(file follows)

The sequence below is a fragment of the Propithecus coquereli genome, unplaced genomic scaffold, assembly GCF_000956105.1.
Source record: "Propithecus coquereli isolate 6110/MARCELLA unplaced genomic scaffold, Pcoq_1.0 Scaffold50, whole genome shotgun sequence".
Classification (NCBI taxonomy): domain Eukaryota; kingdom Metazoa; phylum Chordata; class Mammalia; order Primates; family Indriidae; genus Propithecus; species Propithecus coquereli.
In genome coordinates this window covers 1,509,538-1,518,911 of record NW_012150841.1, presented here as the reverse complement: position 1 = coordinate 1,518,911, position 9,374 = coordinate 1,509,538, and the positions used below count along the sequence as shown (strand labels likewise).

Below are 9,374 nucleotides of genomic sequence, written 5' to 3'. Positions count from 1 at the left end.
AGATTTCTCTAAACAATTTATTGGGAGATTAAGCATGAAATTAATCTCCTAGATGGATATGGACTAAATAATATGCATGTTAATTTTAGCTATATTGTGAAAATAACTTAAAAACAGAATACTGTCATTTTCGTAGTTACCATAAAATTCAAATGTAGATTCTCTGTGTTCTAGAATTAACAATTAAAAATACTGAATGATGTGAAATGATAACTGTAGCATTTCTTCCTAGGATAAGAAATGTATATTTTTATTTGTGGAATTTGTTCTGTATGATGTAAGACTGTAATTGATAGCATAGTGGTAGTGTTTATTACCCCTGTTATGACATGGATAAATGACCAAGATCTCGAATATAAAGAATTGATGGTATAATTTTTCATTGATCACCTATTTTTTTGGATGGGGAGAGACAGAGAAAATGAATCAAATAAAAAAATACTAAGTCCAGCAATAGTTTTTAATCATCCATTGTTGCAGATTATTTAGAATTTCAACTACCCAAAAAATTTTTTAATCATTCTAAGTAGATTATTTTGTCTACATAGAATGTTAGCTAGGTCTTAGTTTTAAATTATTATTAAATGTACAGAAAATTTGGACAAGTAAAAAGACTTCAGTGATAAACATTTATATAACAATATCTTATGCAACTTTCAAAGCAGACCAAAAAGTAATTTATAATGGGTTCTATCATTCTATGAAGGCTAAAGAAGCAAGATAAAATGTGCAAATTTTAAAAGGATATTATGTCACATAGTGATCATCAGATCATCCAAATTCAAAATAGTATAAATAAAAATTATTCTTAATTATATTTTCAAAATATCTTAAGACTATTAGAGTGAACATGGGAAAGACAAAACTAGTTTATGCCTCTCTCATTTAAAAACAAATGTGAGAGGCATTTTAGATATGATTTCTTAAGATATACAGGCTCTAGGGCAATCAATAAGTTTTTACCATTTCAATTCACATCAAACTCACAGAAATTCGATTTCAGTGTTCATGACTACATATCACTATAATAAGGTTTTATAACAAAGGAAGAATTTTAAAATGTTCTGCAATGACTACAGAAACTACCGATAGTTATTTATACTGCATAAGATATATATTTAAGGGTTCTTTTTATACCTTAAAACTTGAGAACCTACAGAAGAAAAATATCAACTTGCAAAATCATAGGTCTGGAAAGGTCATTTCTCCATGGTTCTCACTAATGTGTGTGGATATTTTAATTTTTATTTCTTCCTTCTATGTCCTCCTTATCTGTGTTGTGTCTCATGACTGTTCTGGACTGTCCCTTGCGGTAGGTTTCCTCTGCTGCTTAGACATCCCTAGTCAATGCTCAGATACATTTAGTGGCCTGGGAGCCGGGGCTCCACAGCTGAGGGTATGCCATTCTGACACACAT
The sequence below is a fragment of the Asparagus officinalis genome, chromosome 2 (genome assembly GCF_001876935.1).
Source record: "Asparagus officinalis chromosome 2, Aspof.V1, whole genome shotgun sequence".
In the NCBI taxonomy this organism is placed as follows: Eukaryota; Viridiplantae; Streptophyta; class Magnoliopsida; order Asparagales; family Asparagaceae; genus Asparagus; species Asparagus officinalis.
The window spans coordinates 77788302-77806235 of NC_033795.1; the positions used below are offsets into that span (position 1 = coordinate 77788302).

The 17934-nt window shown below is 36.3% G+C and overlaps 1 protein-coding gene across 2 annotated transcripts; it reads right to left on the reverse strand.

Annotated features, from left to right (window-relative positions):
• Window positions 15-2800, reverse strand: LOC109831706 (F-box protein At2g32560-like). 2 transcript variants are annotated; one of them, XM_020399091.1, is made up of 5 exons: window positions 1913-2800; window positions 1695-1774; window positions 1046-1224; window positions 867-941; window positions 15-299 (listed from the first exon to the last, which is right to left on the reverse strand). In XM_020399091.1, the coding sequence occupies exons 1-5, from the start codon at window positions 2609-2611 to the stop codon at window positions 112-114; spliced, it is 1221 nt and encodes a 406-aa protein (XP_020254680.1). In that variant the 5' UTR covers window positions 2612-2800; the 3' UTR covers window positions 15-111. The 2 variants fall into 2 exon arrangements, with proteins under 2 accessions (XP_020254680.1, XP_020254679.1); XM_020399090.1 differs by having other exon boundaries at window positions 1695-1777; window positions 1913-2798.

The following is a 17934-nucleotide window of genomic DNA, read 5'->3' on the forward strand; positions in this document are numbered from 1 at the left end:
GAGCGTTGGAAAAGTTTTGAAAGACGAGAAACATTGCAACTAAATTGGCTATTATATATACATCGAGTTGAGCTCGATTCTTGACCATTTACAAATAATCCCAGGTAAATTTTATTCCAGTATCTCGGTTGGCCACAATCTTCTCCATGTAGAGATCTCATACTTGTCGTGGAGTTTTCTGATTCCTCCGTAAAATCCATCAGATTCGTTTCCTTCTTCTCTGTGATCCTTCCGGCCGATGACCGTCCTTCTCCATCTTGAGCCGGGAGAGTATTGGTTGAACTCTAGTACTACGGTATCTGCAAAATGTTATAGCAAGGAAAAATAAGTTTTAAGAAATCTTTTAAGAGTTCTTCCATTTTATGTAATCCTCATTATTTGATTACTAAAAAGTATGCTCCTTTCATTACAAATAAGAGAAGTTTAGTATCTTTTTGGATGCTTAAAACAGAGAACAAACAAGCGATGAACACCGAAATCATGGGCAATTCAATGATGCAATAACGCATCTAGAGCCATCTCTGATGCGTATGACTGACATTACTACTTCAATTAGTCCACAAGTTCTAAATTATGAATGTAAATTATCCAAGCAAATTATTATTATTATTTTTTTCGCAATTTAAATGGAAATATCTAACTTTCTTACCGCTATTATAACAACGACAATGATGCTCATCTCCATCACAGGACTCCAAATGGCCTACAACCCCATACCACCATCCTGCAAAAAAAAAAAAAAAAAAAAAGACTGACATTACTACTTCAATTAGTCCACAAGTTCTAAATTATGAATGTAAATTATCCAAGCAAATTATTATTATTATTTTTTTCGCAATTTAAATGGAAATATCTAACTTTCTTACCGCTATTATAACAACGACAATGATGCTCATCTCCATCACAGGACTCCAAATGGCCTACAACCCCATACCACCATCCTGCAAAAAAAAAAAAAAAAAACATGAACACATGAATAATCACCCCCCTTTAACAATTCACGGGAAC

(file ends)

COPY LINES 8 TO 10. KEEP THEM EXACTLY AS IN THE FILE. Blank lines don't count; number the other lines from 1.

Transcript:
Source record: "Asparagus officinalis chromosome 2, Aspof.V1, whole genome shotgun sequence".
In the NCBI taxonomy this organism is placed as follows: Eukaryota; Viridiplantae; Streptophyta; class Magnoliopsida; order Asparagales; family Asparagaceae; genus Asparagus; species Asparagus officinalis.
The window spans coordinates 77788302-77806235 of NC_033795.1; the positions used below are offsets into that span (position 1 = coordinate 77788302).